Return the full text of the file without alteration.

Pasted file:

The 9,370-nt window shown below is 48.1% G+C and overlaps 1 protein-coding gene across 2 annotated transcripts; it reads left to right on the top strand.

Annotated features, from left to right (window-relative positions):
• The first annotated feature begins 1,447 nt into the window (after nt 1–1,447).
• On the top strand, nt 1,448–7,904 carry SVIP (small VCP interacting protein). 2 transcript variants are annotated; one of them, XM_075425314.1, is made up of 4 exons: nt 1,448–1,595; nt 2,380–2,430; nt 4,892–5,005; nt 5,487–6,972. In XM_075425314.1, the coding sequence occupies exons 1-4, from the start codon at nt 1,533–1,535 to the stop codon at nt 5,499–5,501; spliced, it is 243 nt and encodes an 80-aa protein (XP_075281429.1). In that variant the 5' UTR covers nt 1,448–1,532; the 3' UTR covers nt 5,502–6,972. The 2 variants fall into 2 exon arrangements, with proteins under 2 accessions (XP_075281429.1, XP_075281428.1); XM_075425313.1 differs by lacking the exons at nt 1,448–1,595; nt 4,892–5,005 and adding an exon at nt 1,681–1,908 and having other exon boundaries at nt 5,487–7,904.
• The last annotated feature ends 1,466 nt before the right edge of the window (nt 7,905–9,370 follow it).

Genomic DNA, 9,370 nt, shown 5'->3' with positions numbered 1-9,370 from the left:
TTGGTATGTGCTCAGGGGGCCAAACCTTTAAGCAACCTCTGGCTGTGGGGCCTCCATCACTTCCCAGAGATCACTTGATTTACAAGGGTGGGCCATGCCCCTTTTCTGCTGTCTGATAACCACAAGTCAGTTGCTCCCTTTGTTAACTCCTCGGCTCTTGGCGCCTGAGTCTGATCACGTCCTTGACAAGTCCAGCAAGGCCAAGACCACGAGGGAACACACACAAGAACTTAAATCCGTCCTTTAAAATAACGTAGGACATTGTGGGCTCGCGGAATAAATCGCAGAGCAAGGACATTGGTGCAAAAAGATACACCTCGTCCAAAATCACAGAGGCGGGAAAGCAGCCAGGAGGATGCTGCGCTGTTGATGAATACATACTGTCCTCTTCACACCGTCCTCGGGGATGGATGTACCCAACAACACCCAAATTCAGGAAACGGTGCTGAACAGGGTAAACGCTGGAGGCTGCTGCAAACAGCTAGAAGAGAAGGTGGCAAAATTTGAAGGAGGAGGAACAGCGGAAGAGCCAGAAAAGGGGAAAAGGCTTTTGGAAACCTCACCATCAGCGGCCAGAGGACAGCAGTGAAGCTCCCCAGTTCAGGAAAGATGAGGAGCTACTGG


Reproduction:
The 9,370-nt window shown below is 48.1% G+C and overlaps 1 protein-coding gene across 2 annotated transcripts; it reads left to right on the top strand.

Annotated features, from left to right (window-relative positions):
• The first annotated feature begins 1,447 nt into the window (after nt 1–1,447).
• On the top strand, nt 1,448–7,904 carry SVIP (small VCP interacting protein). 2 transcript variants are annotated; one of them, XM_075425314.1, is made up of 4 exons: nt 1,448–1,595; nt 2,380–2,430; nt 4,892–5,005; nt 5,487–6,972. In XM_075425314.1, the coding sequence occupies exons 1-4, from the start codon at nt 1,533–1,535 to the stop codon at nt 5,499–5,501; spliced, it is 243 nt and encodes an 80-aa protein (XP_075281429.1). In that variant the 5' UTR covers nt 1,448–1,532; the 3' UTR covers nt 5,502–6,972. The 2 variants fall into 2 exon arrangements, with proteins under 2 accessions (XP_075281429.1, XP_075281428.1); XM_075425313.1 differs by lacking the exons at nt 1,448–1,595; nt 4,892–5,005 and adding an exon at nt 1,681–1,908 and having other exon boundaries at nt 5,487–7,904.
• The last annotated feature ends 1,466 nt before the right edge of the window (nt 7,905–9,370 follow it).

Genomic DNA, 9,370 nt, shown 5'->3' with positions numbered 1-9,370 from the left:
TTGGTATGTGCTCAGGGGGCCAAACCTTTAAGCAACCTCTGGCTGTGGGGCCTCCATCACTTCCCAGAGATCACTTGATTTACAAGGGTGGGCCATGCCCCTTTTCTGCTGTCTGATAACCACAAGTCAGTTGCTCCCTTTGTTAACTCCTCGGCTCTTGGCGCCTGAGTCTGATCACGTCCTTGACAAGTCCAGCAAGGCCAAGACCACGAGGGAACACACACAAGAACTTAAATCCGTCCTTTAAAATAACGTAGGACATTGTGGGCTCGCGGAATAAATCGCAGAGCAAGGACATTGGTGCAAAAAGATACACCTCGTCCAAAATCACAGAGGCGGGAAAGCAGCCAGGAGGATGCTGCGCTGTTGATGAATACATACTGTCCTCTTCACACCGTCCTCGGGGATGGATGTACCCAACAACACCCAAATTCAGGAAACGGTGCTGAACAGGGTAAACGCTGGAGGCTGCTGCAAACAGCTAGAAGAGAAGGTGGCAAAATTTGAAGGAGGAGGAACAGCGGAAGAGCCAGAAAAGGGGAAAAGGCTTTTGGAAACCTCACCATCAGCGGCCAGAGGACAGCAGTGAAGCTCCCCAGTTCAGGAAAGATGAGGAGCTACTGG